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Pip the prairie dog

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The Wilds of Lawrence

Explore the Prairie Park Nature Preserve This Summer

Have you ever seen an opossum cross your backyard, a crow cawing on the fence post, or an eagle soaring overhead? Wildlife abounds in the city, and the Prairie Park Nature Preserve is the perfect place to learn more about the creatures and fauna living around us.

Prairie Park is a 100-acre nature preserve on the east side of Lawrence. The area includes wetlands, woodlands, prairie habitats, and a seven-acre lake. The Nature Center, established in 1999, is a place where kids and adults can learn about the local environment through live native animal exhibits, habitat dioramas, and educational displays.

Nature Center supervisor Dara Wilson is often found holding Phoebe, trained to be around people. The furry, sweet animal behaves more like a family cat than a wild animal.

"A lot of people think it's a scary animal when they see one in the backyard," Wilson says. "And then they come here and meet our opossum, which we call an ambassador animal because she's like the representative of her species. It makes it less scary when they do come across one. They're not afraid, especially when we tell them they rarely ever have rabies and eat a lot of ticks. Their defense mechanism is to play dead, so they won't lunge at them."

Visitors can stroll through the exhibits to learn more about our native wildlife. Sometimes, they wonder if the animal they're looking at is a display or alive, watching until they see the still turtle breathing or the skink move under a rock. Prairie dog sisters Pip and Squeak spend time eating breakfast in their enclosure while snakes snooze in their cages. 

A black crow caws a greeting. He was raised by humans and cannot be released into the wild. The same goes for the vulture housed outside the center's back doors. A great horned owl named Sova, a barn owl, and golden and bald eagles also live there. They were injured and can no longer survive in the wild.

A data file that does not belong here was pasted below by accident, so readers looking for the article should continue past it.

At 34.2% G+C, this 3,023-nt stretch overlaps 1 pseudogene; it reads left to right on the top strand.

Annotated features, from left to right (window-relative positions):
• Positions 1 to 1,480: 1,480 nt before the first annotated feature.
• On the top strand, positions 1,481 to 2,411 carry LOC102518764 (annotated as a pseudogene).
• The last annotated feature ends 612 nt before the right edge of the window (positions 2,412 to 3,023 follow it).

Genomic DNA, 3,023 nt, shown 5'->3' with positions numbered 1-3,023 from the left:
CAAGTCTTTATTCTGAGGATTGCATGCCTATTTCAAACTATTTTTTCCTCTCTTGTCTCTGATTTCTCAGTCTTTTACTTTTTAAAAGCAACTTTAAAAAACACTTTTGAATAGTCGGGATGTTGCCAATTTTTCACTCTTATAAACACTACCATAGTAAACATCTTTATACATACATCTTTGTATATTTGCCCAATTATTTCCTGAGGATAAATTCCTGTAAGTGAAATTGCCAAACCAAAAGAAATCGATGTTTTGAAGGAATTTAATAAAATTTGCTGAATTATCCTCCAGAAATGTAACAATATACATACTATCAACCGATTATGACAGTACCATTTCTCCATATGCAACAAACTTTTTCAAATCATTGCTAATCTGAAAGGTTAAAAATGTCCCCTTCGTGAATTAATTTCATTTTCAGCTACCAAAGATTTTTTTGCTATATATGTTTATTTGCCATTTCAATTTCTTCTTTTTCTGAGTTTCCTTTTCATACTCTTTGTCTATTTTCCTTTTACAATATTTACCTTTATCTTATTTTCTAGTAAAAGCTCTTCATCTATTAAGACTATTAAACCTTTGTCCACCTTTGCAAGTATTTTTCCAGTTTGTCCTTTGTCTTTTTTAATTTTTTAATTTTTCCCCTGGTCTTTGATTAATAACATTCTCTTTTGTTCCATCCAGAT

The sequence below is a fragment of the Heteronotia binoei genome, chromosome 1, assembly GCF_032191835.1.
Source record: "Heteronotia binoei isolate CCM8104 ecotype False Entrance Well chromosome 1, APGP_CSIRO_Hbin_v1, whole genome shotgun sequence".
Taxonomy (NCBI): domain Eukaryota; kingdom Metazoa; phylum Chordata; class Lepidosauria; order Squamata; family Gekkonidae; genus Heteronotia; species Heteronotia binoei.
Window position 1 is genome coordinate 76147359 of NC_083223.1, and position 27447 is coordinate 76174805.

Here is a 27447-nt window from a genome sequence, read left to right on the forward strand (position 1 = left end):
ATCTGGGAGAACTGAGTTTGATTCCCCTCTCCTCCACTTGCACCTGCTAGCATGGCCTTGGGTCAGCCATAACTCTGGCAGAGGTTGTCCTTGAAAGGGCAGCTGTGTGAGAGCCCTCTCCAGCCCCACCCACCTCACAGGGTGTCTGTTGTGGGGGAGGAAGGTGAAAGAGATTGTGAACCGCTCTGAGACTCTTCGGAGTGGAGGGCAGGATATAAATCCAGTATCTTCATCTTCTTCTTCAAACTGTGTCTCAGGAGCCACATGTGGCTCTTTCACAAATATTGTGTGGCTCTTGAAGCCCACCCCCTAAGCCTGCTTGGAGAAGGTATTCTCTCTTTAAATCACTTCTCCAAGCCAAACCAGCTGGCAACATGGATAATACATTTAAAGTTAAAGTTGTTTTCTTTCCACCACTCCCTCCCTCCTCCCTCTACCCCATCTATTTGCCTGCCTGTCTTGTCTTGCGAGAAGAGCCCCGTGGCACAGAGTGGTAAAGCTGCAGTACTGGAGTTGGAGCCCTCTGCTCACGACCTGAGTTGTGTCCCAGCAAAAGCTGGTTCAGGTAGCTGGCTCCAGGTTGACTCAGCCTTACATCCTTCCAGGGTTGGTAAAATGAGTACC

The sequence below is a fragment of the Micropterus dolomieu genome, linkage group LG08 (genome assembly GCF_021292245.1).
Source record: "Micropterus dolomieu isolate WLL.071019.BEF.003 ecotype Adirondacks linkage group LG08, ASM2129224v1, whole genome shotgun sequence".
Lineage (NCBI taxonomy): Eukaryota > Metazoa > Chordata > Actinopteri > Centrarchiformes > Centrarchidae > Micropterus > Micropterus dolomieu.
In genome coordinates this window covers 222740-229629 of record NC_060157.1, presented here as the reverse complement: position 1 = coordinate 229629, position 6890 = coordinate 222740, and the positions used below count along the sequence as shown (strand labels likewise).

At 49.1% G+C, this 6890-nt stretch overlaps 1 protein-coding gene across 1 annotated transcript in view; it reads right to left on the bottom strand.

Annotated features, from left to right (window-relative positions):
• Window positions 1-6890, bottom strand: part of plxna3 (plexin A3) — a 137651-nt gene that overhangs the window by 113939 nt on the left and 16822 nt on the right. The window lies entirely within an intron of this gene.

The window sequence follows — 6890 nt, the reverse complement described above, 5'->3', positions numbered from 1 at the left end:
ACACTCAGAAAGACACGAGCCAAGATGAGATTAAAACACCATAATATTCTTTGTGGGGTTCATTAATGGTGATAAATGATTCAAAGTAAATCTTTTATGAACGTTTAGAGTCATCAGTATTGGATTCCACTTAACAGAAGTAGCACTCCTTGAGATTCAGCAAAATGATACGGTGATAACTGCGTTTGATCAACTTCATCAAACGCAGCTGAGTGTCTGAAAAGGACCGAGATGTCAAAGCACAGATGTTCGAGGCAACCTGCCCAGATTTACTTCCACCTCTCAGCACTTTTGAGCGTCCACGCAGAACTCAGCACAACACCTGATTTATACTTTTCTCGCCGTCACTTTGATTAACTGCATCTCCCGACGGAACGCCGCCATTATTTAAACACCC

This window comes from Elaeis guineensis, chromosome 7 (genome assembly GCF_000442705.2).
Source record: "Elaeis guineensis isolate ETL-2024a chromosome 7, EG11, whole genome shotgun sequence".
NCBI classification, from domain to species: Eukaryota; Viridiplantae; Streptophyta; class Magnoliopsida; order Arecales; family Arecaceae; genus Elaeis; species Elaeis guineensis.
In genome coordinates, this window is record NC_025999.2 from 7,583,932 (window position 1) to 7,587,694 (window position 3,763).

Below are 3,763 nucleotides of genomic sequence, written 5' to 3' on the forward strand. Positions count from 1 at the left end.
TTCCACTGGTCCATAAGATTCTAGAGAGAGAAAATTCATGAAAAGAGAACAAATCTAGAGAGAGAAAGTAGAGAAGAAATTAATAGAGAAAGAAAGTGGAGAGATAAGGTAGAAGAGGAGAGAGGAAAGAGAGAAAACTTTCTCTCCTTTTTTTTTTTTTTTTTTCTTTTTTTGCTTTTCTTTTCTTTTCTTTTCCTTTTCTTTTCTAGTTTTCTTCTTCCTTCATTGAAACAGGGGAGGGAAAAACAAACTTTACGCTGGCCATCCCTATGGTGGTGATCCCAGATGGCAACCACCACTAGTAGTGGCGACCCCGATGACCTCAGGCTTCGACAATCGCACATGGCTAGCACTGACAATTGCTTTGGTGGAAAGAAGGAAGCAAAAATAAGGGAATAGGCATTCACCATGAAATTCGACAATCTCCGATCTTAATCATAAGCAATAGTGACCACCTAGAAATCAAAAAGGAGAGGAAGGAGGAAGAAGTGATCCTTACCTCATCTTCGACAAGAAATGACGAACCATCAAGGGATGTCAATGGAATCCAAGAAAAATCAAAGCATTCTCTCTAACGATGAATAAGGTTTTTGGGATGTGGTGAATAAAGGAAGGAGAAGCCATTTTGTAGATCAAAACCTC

The center also houses animals not native to Kansas but needing a home. A scarlet macaw named Ms. Tino arrived in the early 2000s when a KU student left her behind, and Gandalf, an African grey parrot, came after his owner died. There is also a large python brought there by animal control when there was nowhere else for him to go.

Wilson points out, "It's all free to the public. There are a lot of interactive displays in the building. A new one we just added as the bison button. Do you know what a bison sounds like? If you push that button, you'll hear it sounds a bit like a dinosaur. So there's interactive science just for kids and adults to learn about the animals you could find in Kansas or who used to live in Kansas."

Outside the center, the park features a one-and-a-half-mile paved trail and numerous hiking trails through the various ecosystems. Mary's Lake is stocked twice yearly with native fish such as big-mouth bass, blue gill, crappie, and catfish. The Douglas County Heritage Conservation Council recently granted $71,000 to support improvements throughout the park. Upcoming projects include signage updates, construction of a 360-square-foot fishing/wildlife observation dock, ecological restoration along the lake's shoreline, and interactive educational opportunities for students and visitors.

Special programs are offered for both kids and adults. Some more popular ones include turtle yoga, wild nocturnal hikes, archery, and canoeing. The kids enjoy breakfast for dinner with the animals while teens and adults have fun with Animal House Game Night, where they stick their hands inside a box and guess what's inside. (Is it a living creature, a furry animal, or a slimy cucumber?)

"We're all aware there are environmental issues that are happening," Wilson says. "The tall grass prairie is the most endangered ecosystem in North America. And plants aren't the easiest thing for a kid to connect with. But if you use a great animal like our redtail hawk to talk about the importance of the prairie for its survival and how it all relates, it helps them connect with why this is important and why we need to conserve our natural spaces for future generations."

To learn more about Prairie Park Nature Center and see a park map, go to

" helps connect with why this is important and why we need to conserve our natural spaces for future generations."

  • Pip the prairie dog
  • Ms. Tino, a scarlet macaw
  • Nature Center Supervisor Dara Wilson with Phoebe, the opossum
  • Slova, the great horned owl